• Roberson is still a rebounding machine. Finished with seven tonight.
  • I continue to love the way Ibaka is playing. Since Westbrook has returned, he’s primarily getting energy buckets. He’s found a rhythm in that method. Plays don’t have to be run for him. He’s using his rebounding to get putbacks and his ability to run the floor to get easy looks. And he’s knocking down shots when the ball is swung his way. He played a great game tonight, finishing with 15 points, 13 rebounds and seven blocked shots.
  • It’s more than a little concerning, however, that Ibaka couldn’t or didn’t exploit Kelly on the block. I’m not expecting him to be Tim Duncan down there. But in a matchup like he had tonight, he should have been able to make Kelly pay at the other end.
  • Ibaka busted out the Perk pose after drilling a 3 from the top of the key.
  • Another terrific aspect of the Thunder’s defense tonight was avoiding fouls. Just 19 fouls committed by OKC tonight. In the previous five games, the Thunder was fouling 33.8 times on average.
  • Durant picked up his 13th technical foul tonight…for arguing from the bench. Me and Anthony Slater have an ongoing debate about whether KD will reach 16 before the end of the regular season and garner a one-game suspension. I have no doubt it won’t come to that.
  • The funny thing is just Thursday morning I asked Durant about griping to officials for a Sunday story I’m doing on the art of complaining. “If I think it’s a foul, I’m going to ask them to look at it the next time if they miss a call,” Durant said. “It’s the heat of the moment, but you also have to realize they’re human as well and they can’t catch every single play.” Durant continued. “I don’t know how other guys do it, but I just go up to them and talk to them. In the captain’s circle, we always talk about if I have any concerns I can go talk to them. So they’re always good in the communication department unless there’s been complaining all game from the bench, from both sides. It’s only once a game they usually tell us to just shut up and play. But other than that, we have good communication.”
  • Lamb didn’t get in until 6:52 was left tonight. The Thunder was ahead by 21. I’m confused on this one. But now with Brooks this time. But with some of the fans. I mean, for those questioning why he isn’t playing or calling Brooks out of his name for the decision, what exactly did you think was going to happen when the Thunder signed Caron? Someone’s minutes were going to get axed. And those minutes thus far have belonged to Lamb. And it’s clear why. His defense hasn’t been up to par, and his offense hasn’t been nearly good enough to warrant leaving him on the floor. He hasn’t scored double figures since the All-Star break, and he entered tonight’s game shooting 27.5 percent over his past nine. That tells you all you need to know. But it seems like the same people who are fretting over Lamb not playing are the same people who want Nick Collison to play more, and Roberson to get minutes and Hasheem Thabeet to be worked into the rotation. Everybody can’t play, people. It’s like the moment Lamb’s minutes go back up, criticism will start flying over whose minutes go down.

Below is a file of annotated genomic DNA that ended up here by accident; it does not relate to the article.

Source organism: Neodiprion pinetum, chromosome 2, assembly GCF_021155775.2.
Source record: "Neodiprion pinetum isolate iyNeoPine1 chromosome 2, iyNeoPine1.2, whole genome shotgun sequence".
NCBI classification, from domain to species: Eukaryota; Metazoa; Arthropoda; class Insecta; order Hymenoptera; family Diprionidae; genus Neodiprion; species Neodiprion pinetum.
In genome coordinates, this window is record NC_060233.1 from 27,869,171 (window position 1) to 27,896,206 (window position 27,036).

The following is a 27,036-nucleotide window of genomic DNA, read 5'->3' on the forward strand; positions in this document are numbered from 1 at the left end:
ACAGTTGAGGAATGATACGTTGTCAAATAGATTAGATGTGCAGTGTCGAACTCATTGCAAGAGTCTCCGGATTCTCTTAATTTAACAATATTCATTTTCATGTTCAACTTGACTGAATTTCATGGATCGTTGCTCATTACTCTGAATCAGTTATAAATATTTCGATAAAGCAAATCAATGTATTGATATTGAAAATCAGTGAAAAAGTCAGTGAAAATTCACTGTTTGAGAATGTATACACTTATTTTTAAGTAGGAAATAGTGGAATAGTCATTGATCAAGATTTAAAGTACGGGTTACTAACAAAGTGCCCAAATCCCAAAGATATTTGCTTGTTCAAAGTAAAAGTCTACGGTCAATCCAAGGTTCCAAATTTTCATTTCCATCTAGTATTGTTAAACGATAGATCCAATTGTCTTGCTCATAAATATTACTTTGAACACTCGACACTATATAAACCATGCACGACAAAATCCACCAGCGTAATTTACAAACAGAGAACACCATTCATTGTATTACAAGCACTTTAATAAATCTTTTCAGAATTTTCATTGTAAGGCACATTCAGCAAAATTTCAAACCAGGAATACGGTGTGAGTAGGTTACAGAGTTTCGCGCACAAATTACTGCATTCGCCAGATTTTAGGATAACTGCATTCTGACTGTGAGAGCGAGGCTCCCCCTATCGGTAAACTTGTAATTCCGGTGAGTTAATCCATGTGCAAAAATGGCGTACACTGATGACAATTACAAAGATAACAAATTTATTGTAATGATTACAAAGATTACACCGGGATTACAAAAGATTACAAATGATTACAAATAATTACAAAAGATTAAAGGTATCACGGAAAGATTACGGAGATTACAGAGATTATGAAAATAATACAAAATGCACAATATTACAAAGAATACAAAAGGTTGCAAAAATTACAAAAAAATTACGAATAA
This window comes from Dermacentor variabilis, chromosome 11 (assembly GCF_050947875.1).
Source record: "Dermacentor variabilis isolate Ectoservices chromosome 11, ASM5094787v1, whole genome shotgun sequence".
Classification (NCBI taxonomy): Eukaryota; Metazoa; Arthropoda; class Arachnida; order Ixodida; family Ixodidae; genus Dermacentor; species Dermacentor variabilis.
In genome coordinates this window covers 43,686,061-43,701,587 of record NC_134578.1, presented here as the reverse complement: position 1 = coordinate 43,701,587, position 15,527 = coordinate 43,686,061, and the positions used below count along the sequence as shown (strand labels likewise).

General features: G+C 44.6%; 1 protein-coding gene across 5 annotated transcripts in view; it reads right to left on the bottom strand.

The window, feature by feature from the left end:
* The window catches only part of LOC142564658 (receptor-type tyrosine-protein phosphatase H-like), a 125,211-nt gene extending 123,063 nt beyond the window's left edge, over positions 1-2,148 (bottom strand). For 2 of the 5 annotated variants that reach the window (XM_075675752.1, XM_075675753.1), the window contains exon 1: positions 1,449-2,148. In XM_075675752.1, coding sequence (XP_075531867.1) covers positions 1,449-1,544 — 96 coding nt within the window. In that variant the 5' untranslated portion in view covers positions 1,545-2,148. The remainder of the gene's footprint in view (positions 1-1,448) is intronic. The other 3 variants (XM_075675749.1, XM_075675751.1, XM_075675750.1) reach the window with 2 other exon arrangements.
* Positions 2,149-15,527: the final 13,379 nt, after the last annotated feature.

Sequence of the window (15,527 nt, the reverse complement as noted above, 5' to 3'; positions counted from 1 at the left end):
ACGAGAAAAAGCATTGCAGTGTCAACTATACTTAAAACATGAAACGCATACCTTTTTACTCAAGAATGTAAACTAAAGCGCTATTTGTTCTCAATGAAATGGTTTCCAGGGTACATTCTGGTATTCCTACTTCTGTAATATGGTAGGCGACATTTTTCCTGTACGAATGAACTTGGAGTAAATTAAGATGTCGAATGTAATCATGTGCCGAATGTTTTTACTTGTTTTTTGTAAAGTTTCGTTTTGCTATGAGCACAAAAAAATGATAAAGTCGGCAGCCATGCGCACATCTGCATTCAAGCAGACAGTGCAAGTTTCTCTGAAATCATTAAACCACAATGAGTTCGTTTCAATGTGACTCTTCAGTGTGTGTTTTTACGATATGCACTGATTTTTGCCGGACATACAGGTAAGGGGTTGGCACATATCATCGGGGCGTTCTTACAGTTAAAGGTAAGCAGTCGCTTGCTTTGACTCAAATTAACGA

• Brooks on Lamb’s minutes: “Right now, he just has to be ready to play. We have a lot of good players. Sacrifices have to be made all throughout the team. And right now, he’s not playing as many minutes as he has in the past. But he’s a player that we love and we’re going to keep working with. And he just has to stay ready. There’s opportunities down the road, and he has to continue to do what he’s done throughout the year and step in and be ready when he’s called on.”
  • Lamb answered six questions on the matter in 15 words, many of them of the “yeah” and “nah” variety. Spoke volumes about his feelings on the matter.
  • I loved the way Lamb handled his interview. He’s supposed to be salty about his current situation. If he wasn’t, I’d be worried about him. The fact that he is tells me he is who I think he is.
  • Reggie Williams made his Thunder debut tonight with 4:36 left in the game, enough time to get up four shots and scored five points.
  • Two notable stats by Durant: he went 11-for-11 from the foul line, and he scored 29 to extend his streak of at least 25 points to a career-best 30 games. If he scores at least 25 Sunday, he’ll move into a tie with Spencer Haywood for consecutive games with at least 25 points.
  • Up next: Dallas on Sunday.

by Darnell Mayberry
OKC Thunder Senior Reporter
Darnell Mayberry grew up in Langston, Okla. and is now in his third stint in the Sooner state. After a year and a half at Bishop McGuinness High, he finished his prep years in Falls Church, Va., before graduating from Norfolk State University in...
+ show more


Trending Now


AROUND THE WEB

  1. 1
    T. Boone Pickens picks the Cowboys to win the Super Bowl … with Brandon Weeden
  2. 2
    Plane Crashes Into Building at Mid-Continent Airport in Kansas
  3. 3
    Headed to the movies? Get ready to leave your Google Glass at home.
  4. 4
    People trust NSA more than Google, survey says
  5. 5
    Tim Cook: "I'm Proud to be Gay"
+ show more